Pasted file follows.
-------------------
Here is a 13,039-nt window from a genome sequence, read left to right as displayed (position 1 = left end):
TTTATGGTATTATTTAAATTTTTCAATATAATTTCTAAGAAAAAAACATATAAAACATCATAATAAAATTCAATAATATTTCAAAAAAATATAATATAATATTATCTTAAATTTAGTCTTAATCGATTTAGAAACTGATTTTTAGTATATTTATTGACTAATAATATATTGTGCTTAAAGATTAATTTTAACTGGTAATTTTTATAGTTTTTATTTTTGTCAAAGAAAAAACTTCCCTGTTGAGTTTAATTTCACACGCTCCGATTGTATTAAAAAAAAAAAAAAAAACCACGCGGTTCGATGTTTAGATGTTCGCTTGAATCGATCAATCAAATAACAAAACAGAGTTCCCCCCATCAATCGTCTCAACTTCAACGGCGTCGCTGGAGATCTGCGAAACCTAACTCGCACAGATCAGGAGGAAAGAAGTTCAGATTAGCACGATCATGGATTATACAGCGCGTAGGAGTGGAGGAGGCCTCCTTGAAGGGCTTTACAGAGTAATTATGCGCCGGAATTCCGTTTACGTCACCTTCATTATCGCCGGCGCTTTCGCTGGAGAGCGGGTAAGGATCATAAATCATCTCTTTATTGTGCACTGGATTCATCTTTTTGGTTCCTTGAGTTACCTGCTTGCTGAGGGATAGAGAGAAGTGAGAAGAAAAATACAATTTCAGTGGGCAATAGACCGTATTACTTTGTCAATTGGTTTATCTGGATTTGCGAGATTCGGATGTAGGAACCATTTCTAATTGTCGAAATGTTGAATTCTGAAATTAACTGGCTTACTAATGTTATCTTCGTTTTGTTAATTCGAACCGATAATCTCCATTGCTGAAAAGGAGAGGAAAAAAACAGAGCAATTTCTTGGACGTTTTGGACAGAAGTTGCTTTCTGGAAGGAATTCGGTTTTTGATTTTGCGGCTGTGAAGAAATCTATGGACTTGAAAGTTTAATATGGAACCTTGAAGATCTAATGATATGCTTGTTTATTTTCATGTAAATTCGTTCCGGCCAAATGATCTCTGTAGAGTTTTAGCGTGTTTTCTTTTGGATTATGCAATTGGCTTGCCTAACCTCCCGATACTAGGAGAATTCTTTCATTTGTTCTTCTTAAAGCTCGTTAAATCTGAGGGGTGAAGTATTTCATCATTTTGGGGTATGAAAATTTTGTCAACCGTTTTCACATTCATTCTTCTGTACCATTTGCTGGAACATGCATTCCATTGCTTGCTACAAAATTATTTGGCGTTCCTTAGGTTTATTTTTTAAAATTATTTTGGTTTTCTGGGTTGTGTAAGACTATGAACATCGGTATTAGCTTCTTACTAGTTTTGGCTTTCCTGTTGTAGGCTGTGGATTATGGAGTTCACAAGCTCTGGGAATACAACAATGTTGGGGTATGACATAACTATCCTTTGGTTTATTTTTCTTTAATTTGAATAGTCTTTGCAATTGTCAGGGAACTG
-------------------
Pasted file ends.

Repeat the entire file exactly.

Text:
Here is a 13,039-nt window from a genome sequence, read left to right as displayed (position 1 = left end):
TTTATGGTATTATTTAAATTTTTCAATATAATTTCTAAGAAAAAAACATATAAAACATCATAATAAAATTCAATAATATTTCAAAAAAATATAATATAATATTATCTTAAATTTAGTCTTAATCGATTTAGAAACTGATTTTTAGTATATTTATTGACTAATAATATATTGTGCTTAAAGATTAATTTTAACTGGTAATTTTTATAGTTTTTATTTTTGTCAAAGAAAAAACTTCCCTGTTGAGTTTAATTTCACACGCTCCGATTGTATTAAAAAAAAAAAAAAAAACCACGCGGTTCGATGTTTAGATGTTCGCTTGAATCGATCAATCAAATAACAAAACAGAGTTCCCCCCATCAATCGTCTCAACTTCAACGGCGTCGCTGGAGATCTGCGAAACCTAACTCGCACAGATCAGGAGGAAAGAAGTTCAGATTAGCACGATCATGGATTATACAGCGCGTAGGAGTGGAGGAGGCCTCCTTGAAGGGCTTTACAGAGTAATTATGCGCCGGAATTCCGTTTACGTCACCTTCATTATCGCCGGCGCTTTCGCTGGAGAGCGGGTAAGGATCATAAATCATCTCTTTATTGTGCACTGGATTCATCTTTTTGGTTCCTTGAGTTACCTGCTTGCTGAGGGATAGAGAGAAGTGAGAAGAAAAATACAATTTCAGTGGGCAATAGACCGTATTACTTTGTCAATTGGTTTATCTGGATTTGCGAGATTCGGATGTAGGAACCATTTCTAATTGTCGAAATGTTGAATTCTGAAATTAACTGGCTTACTAATGTTATCTTCGTTTTGTTAATTCGAACCGATAATCTCCATTGCTGAAAAGGAGAGGAAAAAAACAGAGCAATTTCTTGGACGTTTTGGACAGAAGTTGCTTTCTGGAAGGAATTCGGTTTTTGATTTTGCGGCTGTGAAGAAATCTATGGACTTGAAAGTTTAATATGGAACCTTGAAGATCTAATGATATGCTTGTTTATTTTCATGTAAATTCGTTCCGGCCAAATGATCTCTGTAGAGTTTTAGCGTGTTTTCTTTTGGATTATGCAATTGGCTTGCCTAACCTCCCGATACTAGGAGAATTCTTTCATTTGTTCTTCTTAAAGCTCGTTAAATCTGAGGGGTGAAGTATTTCATCATTTTGGGGTATGAAAATTTTGTCAACCGTTTTCACATTCATTCTTCTGTACCATTTGCTGGAACATGCATTCCATTGCTTGCTACAAAATTATTTGGCGTTCCTTAGGTTTATTTTTTAAAATTATTTTGGTTTTCTGGGTTGTGTAAGACTATGAACATCGGTATTAGCTTCTTACTAGTTTTGGCTTTCCTGTTGTAGGCTGTGGATTATGGAGTTCACAAGCTCTGGGAATACAACAATGTTGGGGTATGACATAACTATCCTTTGGTTTATTTTTCTTTAATTTGAATAGTCTTTGCAATTGTCAGGGAACTG